PHOENIX — Joe Garagiola, who turned a modest major-league catching career into a 57-year run as a popular broadcaster in the sports world and beyond, died Wednesday. He was 90.
Mr. Garagiola had been in ill health in recent years.
The Diamondbacks announced his death before their exhibition game against the Giants, and murmurs of shock and sadness were heard at the park.
Growing up in the Hill neighborhood of St. Louis not far from future Hall of Famer Yogi Berra, Mr. Garagiola hit .257 during nine years in the majors. His highlight came early, getting a four-hit game in the 1946 World Series as a 20-year-old rookie and helping his hometown Cardinals win the championship.
"Not only was I not the best catcher in the major leagues, I wasn't even the best catcher on my street," Mr. Garagiola once remarked, referring to Berra.
But it was after he stopped playing that his fortunes took off. He thrived as a glib baseball broadcaster and fixture on NBC's Today show, leading to a nearly 30-year association with the network.
Mr. Garagiola won baseball's Ford C. Frick Award for excellence in broadcasting in 1991. He worked well into his 80s, serving as a part-time analyst for Diamondbacks telecasts until he announced his retirement in February 2013.
"He had a genuine impact on the craft. He was among the first to bring a humorous, storytelling style to the booth," NBC announcer Bob Costas said.
Mr. Garagiola's son, Joe Jr., is a former Diamondbacks general manager and a current executive with Major League Baseball.
"We are deeply saddened by the loss of this amazing man," his family said in a statement, "who was not just beloved to those of us in his family, but to generations of baseball fans who he impacted during his eight decades in the game.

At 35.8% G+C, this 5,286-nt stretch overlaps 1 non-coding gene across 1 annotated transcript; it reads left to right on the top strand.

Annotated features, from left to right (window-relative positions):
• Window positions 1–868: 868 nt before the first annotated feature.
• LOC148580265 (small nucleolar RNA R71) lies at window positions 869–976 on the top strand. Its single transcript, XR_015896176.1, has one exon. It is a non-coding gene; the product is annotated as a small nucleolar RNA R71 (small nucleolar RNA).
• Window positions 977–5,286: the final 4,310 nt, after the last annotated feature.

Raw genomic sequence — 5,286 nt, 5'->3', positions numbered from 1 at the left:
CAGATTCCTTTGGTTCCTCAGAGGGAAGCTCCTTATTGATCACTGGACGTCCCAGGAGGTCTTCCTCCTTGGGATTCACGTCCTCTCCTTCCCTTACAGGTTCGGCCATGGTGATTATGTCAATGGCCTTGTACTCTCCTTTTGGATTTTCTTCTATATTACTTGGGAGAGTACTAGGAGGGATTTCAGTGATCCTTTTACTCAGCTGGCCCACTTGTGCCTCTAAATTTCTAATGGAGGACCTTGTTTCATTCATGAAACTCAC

"Joe loved the game and passed that love onto family, his friends, his teammates, his listeners and everyone he came across as a player and broadcaster. His impact on the game, both on and off the field, will forever be felt."
Commissioner Rob Manfred said "all of us at Major League Baseball are deeply saddened by the loss of Joe Garagiola. Joe began his illustrious career as a baseball player, but it wasn't long before everyone knew that this unique individual would combine his multitalented media skills and wonderful personality to make a mark off the field as well."
Manfred also praised Mr. Garagiola for being a leader in baseball's fight against smokeless tobacco.
The Cardinals signed Mr. Garagiola after rejecting Berra at a 1943 tryout. The two remained lifelong friends, with Berra often the good-natured subject of Mr. Garagiola's wit. Berra died Sept. 15.
When both men entered retirement communities a few years ago, Mr. Garagiola recalled a phone conversation with Berra. "I said, 'How's it going, Yog?' " Mr. Garagiola said, "and he said, 'It's all right, but geez, they've got a lot of old people here.' "
Mr. Garagiola broke into broadcasting in 1955 as a radio and TV analyst for St. Louis. He spent 27 years at NBC and was paired with Tony Kubek as the lead broadcast team from 1976-82, then with Vin Scully from 1984-88. He was 62 when he left on Nov. 1, 1988, when his contract expired. He broadcast Angels home games on TV in 1990.
Mr. Garagiola also was a co-host of the Today show from 1969-73 and again from 1990-92. His work as a commentator for the Westminster dog show helped inspire Fred Willard's daffy character, Buck Laughlin, in the mockumentary Best in Show.